icon bookmark-bicon bookmarkicon cameraicon checkicon chevron downicon chevron lefticon chevron righticon chevron upicon closeicon v-compressicon downloadicon editicon v-expandicon fbicon fileicon filtericon flag ruicon full chevron downicon full chevron lefticon full chevron righticon full chevron upicon gpicon insicon mailicon moveicon-musicicon mutedicon nomutedicon okicon v-pauseicon v-playicon searchicon shareicon sign inicon sign upicon stepbackicon stepforicon swipe downicon tagicon tagsicon tgicon trashicon twicon vkicon yticon wticon fm
9 Sep, 2014 03:54

‘Brand suicide’: Companies sharing name with ISIS forced to rebrand

ISIS has become an uncomfortable term for both companies and people sharing their name with the terrorist group operating in Iraq and Syria. The situation has left many with no choice but to change their brand or get the media to stop using the word ISIS.

The name ISIS actually stems from an Egyptian goddess who was worshipped as an ideal mother and wife. The once pleasant meaning prompted many companies to adopt ISIS as their name.

For example, ISIS Mag is a London-based hair and beauty magazine for women of African descent. It has now been forced to change their logo so the word “Mag” is much more prominent in the title.

“We wanted our readers to, you know, unleash the goddess within them, so that was how we got the name ISIS. We started getting messages from our Facebook page that we were part of the terrorist organization, so I said to my business partner 'we have to rebrand,'” Linda Graham, founder of ISIS Mag, told RT.

It’s not surprising that the threat posed by ISIS is worrying businesses with the same name, especially when consumers have a choice, says the founder of UK-based communications agency Media Speak, Peter Coe.

“The problem is, if you leave customers or potential customers with the idea that you might have some kind of connection, or they just feel uncomfortable, then they have choices about who to go to,” he told RT.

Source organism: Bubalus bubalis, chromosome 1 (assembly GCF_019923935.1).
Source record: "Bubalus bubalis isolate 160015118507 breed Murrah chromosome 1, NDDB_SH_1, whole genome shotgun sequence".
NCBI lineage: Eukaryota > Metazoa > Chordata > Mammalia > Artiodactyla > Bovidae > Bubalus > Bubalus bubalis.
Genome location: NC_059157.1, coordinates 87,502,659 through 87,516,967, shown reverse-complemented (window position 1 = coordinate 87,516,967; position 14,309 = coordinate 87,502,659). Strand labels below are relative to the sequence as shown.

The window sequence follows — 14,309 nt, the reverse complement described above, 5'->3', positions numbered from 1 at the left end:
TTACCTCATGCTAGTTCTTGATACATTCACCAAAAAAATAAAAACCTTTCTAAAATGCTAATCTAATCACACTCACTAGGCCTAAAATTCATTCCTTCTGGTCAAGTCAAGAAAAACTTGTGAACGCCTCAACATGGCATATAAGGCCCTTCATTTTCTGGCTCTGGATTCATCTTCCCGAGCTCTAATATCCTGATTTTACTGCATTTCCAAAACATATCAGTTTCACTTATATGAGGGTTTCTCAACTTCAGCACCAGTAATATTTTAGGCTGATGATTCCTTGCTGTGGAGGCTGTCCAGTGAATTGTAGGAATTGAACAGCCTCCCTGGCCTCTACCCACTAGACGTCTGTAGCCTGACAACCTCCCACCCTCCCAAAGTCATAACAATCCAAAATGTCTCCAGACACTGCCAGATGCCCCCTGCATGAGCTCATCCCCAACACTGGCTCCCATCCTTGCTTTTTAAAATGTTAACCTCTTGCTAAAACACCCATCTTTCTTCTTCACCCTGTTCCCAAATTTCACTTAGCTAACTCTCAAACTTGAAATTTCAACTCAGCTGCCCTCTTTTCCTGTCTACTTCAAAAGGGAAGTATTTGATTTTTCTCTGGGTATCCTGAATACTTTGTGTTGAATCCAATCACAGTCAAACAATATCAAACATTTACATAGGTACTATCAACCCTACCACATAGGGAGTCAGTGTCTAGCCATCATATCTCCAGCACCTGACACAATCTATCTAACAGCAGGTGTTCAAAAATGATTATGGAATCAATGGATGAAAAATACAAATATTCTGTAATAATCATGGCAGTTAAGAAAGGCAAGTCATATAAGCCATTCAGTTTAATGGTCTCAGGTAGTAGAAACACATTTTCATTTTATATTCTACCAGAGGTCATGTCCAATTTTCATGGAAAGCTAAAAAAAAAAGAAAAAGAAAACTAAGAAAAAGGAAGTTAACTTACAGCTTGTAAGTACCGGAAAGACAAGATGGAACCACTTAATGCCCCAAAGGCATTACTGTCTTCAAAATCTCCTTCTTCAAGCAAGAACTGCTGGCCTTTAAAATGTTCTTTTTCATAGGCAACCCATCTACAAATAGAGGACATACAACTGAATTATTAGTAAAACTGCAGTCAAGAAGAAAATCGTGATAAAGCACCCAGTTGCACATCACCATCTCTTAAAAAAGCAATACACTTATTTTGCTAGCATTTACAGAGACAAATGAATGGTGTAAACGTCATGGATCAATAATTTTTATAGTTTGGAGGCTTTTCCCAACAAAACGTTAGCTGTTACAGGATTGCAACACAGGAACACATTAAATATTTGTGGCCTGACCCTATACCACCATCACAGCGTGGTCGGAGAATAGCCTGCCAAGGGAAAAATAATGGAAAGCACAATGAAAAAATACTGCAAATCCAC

ISIS was also the title of a wireless payment application system – until the US startup recently announced it was changing its name.

Indeed, it is “brand suicide” to be somehow associated with ISIS, believes Professor Nicholas O’ Shaughressy of Queen Mary’s University in London. He told RT that changing a brand’s name because of a bad word association is nothing new.

“It’s happened before. The best case is Jaguar, who originally were called SS Cars and of course they had to change their name, and under the advice of an advertising agency they became Jaguar,” he said.

The letters SS had become associated with the Nazis, as it was the name given to their hated and feared police squadrons.


Even kinky knickers are under fire, as Ann Summers – a British retailer specializing in sex toys and lingerie – has just brought out a range of ladies underwear called ISIS. It is unclear whether the company has any plans to change the product's name.

But it’s not just companies that are feeling the heat. Isis Martinez, an alternative medicine provider based in Miami, Florida – has faced various difficulties because of her name in the last couple months.

“I have actually experienced a number of very uncomfortable conversations with potential clients in the emergency room; an intake nurse asked me if I could use my middle name because she felt uncomfortable pronouncing ISIS. People want to call me by my nickname,” Martinez told RT.

As a result, Martinez has started a petition to get other women with the same name, as well as parents with daughters called ISIS, to petition the media to stop using the word – which she says is in fact inaccurate. According to Martinez, ISIS should be called ISIL – the Islamic State of Iraq and the Levant. Plus, earlier in the summer, the terrorists themselves changed their name to Islamic State (IS).